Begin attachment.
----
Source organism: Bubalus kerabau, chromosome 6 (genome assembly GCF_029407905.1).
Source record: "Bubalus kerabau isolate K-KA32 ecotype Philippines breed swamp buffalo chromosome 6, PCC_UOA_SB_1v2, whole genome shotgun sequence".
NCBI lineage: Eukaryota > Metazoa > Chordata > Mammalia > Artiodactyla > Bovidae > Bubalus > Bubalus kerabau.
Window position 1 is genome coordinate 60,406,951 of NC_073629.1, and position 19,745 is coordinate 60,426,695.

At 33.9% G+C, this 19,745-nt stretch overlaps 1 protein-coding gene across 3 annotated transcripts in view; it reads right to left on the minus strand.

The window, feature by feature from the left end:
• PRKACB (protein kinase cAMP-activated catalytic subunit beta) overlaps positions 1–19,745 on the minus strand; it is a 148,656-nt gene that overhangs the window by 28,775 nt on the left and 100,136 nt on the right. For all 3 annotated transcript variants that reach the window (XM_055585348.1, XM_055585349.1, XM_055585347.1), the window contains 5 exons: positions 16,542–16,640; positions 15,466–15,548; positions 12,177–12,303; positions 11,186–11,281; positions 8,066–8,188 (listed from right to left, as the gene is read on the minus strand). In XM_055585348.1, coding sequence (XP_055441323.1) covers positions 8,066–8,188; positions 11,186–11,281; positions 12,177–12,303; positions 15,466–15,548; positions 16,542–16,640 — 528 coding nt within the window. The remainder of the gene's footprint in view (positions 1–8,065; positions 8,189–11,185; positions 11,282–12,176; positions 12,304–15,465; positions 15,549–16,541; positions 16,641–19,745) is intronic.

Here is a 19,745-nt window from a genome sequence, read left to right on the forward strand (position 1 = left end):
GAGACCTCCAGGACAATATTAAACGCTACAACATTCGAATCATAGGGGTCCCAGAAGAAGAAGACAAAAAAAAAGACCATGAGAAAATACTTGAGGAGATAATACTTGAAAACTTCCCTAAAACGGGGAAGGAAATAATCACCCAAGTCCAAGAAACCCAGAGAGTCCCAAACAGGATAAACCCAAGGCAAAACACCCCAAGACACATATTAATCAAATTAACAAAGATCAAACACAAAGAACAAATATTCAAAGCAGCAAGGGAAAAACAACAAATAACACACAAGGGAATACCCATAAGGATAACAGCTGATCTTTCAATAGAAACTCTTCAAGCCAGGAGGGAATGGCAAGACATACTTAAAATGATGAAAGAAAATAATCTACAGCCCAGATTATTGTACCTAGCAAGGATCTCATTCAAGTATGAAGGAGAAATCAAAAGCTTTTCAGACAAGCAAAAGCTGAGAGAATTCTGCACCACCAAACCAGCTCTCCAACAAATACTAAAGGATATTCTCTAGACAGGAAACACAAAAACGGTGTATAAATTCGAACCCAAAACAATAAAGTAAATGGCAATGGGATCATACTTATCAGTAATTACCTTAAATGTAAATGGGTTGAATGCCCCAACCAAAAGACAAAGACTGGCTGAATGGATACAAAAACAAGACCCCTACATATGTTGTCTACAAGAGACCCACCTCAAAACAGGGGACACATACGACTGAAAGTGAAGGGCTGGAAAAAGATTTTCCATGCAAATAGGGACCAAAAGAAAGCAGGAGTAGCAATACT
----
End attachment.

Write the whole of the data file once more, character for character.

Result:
Source organism: Bubalus kerabau, chromosome 6 (genome assembly GCF_029407905.1).
Source record: "Bubalus kerabau isolate K-KA32 ecotype Philippines breed swamp buffalo chromosome 6, PCC_UOA_SB_1v2, whole genome shotgun sequence".
NCBI lineage: Eukaryota > Metazoa > Chordata > Mammalia > Artiodactyla > Bovidae > Bubalus > Bubalus kerabau.
Window position 1 is genome coordinate 60,406,951 of NC_073629.1, and position 19,745 is coordinate 60,426,695.

At 33.9% G+C, this 19,745-nt stretch overlaps 1 protein-coding gene across 3 annotated transcripts in view; it reads right to left on the minus strand.

The window, feature by feature from the left end:
• PRKACB (protein kinase cAMP-activated catalytic subunit beta) overlaps positions 1–19,745 on the minus strand; it is a 148,656-nt gene that overhangs the window by 28,775 nt on the left and 100,136 nt on the right. For all 3 annotated transcript variants that reach the window (XM_055585348.1, XM_055585349.1, XM_055585347.1), the window contains 5 exons: positions 16,542–16,640; positions 15,466–15,548; positions 12,177–12,303; positions 11,186–11,281; positions 8,066–8,188 (listed from right to left, as the gene is read on the minus strand). In XM_055585348.1, coding sequence (XP_055441323.1) covers positions 8,066–8,188; positions 11,186–11,281; positions 12,177–12,303; positions 15,466–15,548; positions 16,542–16,640 — 528 coding nt within the window. The remainder of the gene's footprint in view (positions 1–8,065; positions 8,189–11,185; positions 11,282–12,176; positions 12,304–15,465; positions 15,549–16,541; positions 16,641–19,745) is intronic.

Here is a 19,745-nt window from a genome sequence, read left to right on the forward strand (position 1 = left end):
GAGACCTCCAGGACAATATTAAACGCTACAACATTCGAATCATAGGGGTCCCAGAAGAAGAAGACAAAAAAAAAGACCATGAGAAAATACTTGAGGAGATAATACTTGAAAACTTCCCTAAAACGGGGAAGGAAATAATCACCCAAGTCCAAGAAACCCAGAGAGTCCCAAACAGGATAAACCCAAGGCAAAACACCCCAAGACACATATTAATCAAATTAACAAAGATCAAACACAAAGAACAAATATTCAAAGCAGCAAGGGAAAAACAACAAATAACACACAAGGGAATACCCATAAGGATAACAGCTGATCTTTCAATAGAAACTCTTCAAGCCAGGAGGGAATGGCAAGACATACTTAAAATGATGAAAGAAAATAATCTACAGCCCAGATTATTGTACCTAGCAAGGATCTCATTCAAGTATGAAGGAGAAATCAAAAGCTTTTCAGACAAGCAAAAGCTGAGAGAATTCTGCACCACCAAACCAGCTCTCCAACAAATACTAAAGGATATTCTCTAGACAGGAAACACAAAAACGGTGTATAAATTCGAACCCAAAACAATAAAGTAAATGGCAATGGGATCATACTTATCAGTAATTACCTTAAATGTAAATGGGTTGAATGCCCCAACCAAAAGACAAAGACTGGCTGAATGGATACAAAAACAAGACCCCTACATATGTTGTCTACAAGAGACCCACCTCAAAACAGGGGACACATACGACTGAAAGTGAAGGGCTGGAAAAAGATTTTCCATGCAAATAGGGACCAAAAGAAAGCAGGAGTAGCAATACT